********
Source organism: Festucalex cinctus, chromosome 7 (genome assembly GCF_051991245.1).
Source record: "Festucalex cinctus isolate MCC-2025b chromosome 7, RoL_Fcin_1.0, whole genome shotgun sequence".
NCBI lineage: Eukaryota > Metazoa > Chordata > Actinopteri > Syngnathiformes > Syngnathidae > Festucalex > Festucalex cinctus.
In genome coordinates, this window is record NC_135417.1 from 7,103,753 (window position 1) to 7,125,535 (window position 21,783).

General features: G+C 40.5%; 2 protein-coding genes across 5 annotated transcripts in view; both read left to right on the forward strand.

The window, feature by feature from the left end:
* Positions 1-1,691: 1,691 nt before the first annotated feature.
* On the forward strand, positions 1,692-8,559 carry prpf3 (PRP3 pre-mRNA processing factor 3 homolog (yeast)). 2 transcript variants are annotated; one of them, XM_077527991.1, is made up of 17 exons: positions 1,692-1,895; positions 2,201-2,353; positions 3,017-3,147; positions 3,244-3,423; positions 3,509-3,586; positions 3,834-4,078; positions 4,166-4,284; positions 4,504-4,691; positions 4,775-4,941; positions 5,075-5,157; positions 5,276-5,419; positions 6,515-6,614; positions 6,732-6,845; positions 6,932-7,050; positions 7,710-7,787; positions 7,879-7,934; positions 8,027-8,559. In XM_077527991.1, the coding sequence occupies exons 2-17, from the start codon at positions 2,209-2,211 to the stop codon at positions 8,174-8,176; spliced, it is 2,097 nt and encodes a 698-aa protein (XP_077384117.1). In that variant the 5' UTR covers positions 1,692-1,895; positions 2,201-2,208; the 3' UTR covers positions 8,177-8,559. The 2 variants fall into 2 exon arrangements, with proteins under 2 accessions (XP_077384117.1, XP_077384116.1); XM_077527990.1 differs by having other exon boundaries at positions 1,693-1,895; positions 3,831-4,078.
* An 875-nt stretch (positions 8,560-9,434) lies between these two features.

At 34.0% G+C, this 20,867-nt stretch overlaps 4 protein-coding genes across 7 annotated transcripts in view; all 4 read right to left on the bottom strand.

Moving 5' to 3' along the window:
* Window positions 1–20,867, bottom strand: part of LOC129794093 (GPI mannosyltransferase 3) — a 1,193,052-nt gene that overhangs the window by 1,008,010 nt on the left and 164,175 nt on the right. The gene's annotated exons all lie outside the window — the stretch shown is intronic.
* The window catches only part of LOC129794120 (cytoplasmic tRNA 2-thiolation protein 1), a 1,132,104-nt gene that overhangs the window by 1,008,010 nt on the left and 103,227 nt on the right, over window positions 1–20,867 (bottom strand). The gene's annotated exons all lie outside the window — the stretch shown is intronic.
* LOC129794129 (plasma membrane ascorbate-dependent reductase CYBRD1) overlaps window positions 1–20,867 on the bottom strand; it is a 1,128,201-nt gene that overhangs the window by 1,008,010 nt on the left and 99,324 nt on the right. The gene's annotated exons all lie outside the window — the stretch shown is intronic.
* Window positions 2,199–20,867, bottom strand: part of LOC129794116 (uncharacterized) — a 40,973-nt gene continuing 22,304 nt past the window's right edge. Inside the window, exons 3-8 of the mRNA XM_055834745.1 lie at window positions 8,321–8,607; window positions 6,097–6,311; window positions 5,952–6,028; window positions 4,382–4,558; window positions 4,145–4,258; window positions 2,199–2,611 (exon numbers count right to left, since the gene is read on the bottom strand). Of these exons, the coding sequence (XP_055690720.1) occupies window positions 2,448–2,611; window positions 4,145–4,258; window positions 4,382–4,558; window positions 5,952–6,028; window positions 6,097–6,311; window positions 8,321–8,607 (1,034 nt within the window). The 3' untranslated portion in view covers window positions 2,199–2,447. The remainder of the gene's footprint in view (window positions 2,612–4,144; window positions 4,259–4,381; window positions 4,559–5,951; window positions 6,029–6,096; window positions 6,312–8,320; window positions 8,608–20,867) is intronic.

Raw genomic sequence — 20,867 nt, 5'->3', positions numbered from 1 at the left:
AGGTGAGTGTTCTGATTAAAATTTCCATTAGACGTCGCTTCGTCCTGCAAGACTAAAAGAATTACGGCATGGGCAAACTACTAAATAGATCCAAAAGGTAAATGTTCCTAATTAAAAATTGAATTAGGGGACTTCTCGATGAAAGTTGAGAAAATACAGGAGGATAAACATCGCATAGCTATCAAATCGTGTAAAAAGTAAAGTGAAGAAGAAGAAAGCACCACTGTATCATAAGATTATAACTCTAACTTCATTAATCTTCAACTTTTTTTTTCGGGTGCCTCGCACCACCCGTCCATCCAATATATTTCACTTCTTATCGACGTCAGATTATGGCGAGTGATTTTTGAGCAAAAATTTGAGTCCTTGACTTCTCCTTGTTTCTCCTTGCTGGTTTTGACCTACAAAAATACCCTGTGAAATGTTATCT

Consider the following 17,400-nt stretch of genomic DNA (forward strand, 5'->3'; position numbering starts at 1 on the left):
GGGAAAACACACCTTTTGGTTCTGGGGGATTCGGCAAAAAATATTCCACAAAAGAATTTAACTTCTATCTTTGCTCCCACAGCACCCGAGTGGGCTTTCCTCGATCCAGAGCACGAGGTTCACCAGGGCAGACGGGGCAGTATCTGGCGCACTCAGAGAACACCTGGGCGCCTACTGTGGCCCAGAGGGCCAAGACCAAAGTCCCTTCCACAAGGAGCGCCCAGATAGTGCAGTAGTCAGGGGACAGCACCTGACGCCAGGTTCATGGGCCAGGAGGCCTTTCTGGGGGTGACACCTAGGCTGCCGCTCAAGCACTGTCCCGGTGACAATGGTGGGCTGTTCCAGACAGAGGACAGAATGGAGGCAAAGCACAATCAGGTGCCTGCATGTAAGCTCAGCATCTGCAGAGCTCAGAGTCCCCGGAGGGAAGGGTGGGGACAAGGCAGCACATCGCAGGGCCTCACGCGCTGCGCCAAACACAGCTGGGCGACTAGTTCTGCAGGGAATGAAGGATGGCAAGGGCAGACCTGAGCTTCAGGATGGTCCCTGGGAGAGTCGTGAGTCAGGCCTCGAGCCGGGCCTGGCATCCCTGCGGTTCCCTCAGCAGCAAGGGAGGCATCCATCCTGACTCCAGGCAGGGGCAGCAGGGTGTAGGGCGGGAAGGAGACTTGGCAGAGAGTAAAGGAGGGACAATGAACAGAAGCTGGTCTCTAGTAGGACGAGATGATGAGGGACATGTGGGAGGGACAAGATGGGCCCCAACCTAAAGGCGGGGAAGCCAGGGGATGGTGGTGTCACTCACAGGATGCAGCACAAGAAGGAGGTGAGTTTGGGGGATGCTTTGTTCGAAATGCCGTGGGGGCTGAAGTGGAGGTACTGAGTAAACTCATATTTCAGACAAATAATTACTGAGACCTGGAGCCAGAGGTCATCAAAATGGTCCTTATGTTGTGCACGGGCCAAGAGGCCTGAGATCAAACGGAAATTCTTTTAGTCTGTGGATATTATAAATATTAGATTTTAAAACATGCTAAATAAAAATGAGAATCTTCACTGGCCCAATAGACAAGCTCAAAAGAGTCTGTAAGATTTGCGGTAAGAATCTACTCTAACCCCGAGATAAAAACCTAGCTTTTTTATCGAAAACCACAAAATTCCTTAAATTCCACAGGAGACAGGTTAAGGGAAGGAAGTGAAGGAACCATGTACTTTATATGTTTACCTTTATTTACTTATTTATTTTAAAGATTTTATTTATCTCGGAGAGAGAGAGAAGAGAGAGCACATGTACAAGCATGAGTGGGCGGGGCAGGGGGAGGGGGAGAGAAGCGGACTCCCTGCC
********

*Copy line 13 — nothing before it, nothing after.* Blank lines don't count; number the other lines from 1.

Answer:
* The window catches only part of LOC129794120 (cytoplasmic tRNA 2-thiolation protein 1), a 1,132,104-nt gene that overhangs the window by 1,008,010 nt on the left and 103,227 nt on the right, over window positions 1–20,867 (bottom strand). The gene's annotated exons all lie outside the window — the stretch shown is intronic.